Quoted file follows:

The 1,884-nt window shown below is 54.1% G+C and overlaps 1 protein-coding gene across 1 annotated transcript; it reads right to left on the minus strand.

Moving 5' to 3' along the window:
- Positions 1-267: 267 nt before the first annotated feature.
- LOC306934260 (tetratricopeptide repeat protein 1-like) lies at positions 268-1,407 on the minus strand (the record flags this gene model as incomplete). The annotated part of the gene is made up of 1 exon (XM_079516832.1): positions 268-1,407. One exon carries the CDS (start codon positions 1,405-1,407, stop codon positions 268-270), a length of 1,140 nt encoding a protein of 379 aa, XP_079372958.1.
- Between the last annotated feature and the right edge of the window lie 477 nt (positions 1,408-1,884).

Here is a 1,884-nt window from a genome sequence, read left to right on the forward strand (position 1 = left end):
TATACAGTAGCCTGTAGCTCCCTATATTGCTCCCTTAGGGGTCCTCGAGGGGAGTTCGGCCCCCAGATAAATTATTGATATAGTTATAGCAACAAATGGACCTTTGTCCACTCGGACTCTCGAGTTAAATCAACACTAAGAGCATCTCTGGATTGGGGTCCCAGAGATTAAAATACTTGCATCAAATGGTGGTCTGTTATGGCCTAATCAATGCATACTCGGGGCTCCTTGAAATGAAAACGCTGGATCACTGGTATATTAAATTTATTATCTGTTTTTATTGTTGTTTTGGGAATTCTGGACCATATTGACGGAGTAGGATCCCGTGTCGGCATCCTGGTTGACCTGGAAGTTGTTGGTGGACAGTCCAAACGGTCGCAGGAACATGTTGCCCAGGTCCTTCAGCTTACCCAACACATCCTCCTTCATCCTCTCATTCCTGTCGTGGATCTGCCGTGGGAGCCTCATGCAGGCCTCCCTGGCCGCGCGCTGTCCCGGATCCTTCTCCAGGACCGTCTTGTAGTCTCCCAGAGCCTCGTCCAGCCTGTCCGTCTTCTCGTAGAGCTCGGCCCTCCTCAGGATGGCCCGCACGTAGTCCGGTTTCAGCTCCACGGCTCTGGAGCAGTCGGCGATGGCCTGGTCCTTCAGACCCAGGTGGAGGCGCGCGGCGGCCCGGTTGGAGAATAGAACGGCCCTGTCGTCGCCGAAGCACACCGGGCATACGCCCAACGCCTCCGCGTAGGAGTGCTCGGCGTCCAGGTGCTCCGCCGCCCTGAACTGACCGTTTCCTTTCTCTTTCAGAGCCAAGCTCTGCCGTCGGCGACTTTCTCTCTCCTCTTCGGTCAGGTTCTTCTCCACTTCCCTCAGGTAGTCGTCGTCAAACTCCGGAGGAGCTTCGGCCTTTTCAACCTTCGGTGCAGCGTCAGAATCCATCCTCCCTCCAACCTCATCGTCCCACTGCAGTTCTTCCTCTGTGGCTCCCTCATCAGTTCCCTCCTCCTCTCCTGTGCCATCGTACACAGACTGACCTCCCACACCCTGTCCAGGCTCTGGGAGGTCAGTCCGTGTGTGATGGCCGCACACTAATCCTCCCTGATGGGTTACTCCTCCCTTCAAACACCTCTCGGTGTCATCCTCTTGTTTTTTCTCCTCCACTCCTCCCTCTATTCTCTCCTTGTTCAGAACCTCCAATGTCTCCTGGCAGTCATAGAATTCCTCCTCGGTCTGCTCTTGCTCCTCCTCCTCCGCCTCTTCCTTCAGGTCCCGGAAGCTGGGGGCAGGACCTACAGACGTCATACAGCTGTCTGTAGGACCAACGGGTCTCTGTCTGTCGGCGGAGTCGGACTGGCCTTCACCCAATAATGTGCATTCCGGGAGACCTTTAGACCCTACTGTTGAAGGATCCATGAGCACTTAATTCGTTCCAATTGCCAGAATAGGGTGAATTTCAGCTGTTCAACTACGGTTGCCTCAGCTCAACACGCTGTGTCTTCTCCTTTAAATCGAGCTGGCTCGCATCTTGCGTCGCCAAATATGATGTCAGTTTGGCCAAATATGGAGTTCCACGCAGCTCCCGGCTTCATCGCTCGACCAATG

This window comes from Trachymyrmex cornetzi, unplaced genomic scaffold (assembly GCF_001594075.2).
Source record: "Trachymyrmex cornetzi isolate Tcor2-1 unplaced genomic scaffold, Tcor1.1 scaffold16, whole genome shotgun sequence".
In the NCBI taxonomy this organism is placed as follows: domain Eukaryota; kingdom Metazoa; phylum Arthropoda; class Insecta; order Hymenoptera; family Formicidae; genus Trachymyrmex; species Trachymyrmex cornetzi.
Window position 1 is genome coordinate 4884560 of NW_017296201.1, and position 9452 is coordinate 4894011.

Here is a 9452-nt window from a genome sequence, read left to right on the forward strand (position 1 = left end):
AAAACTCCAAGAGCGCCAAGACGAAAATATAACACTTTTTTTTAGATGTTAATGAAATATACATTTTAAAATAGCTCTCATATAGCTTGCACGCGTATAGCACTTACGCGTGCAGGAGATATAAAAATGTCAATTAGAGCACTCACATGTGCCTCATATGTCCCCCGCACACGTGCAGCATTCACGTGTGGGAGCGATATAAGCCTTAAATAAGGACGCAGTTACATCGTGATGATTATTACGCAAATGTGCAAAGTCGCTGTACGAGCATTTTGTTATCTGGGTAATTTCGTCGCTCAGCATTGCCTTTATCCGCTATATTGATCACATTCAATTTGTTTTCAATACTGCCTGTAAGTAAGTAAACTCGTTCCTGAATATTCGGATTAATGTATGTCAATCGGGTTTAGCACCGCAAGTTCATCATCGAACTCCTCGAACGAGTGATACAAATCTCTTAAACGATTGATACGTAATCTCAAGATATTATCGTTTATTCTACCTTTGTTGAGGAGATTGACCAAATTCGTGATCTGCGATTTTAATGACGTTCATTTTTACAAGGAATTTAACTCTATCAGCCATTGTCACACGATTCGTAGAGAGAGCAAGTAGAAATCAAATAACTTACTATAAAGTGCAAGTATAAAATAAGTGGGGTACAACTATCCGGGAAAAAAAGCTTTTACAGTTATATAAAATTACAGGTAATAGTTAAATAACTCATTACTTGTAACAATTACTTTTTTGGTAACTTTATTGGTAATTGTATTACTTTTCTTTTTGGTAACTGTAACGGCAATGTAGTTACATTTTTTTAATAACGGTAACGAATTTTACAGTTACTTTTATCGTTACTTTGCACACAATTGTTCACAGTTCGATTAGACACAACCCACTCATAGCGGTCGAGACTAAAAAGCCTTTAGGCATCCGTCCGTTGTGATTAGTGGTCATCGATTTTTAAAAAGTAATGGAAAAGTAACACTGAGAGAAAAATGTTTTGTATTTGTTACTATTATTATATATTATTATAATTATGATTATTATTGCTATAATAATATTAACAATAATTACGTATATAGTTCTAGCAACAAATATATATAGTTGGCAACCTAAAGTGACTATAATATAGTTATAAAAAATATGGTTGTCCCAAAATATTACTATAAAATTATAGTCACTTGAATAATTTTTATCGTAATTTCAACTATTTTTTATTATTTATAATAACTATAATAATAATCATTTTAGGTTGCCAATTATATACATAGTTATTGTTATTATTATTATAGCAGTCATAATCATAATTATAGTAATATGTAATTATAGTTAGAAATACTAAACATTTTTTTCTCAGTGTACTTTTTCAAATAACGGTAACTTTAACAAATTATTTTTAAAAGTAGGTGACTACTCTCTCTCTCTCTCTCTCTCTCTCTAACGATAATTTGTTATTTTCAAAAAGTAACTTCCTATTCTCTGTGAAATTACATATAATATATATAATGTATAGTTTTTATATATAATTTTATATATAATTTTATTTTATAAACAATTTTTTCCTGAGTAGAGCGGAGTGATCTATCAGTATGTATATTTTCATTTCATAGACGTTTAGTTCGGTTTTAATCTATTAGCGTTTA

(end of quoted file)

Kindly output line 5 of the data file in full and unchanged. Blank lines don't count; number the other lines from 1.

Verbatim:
- Between the last annotated feature and the right edge of the window lie 477 nt (positions 1,408-1,884).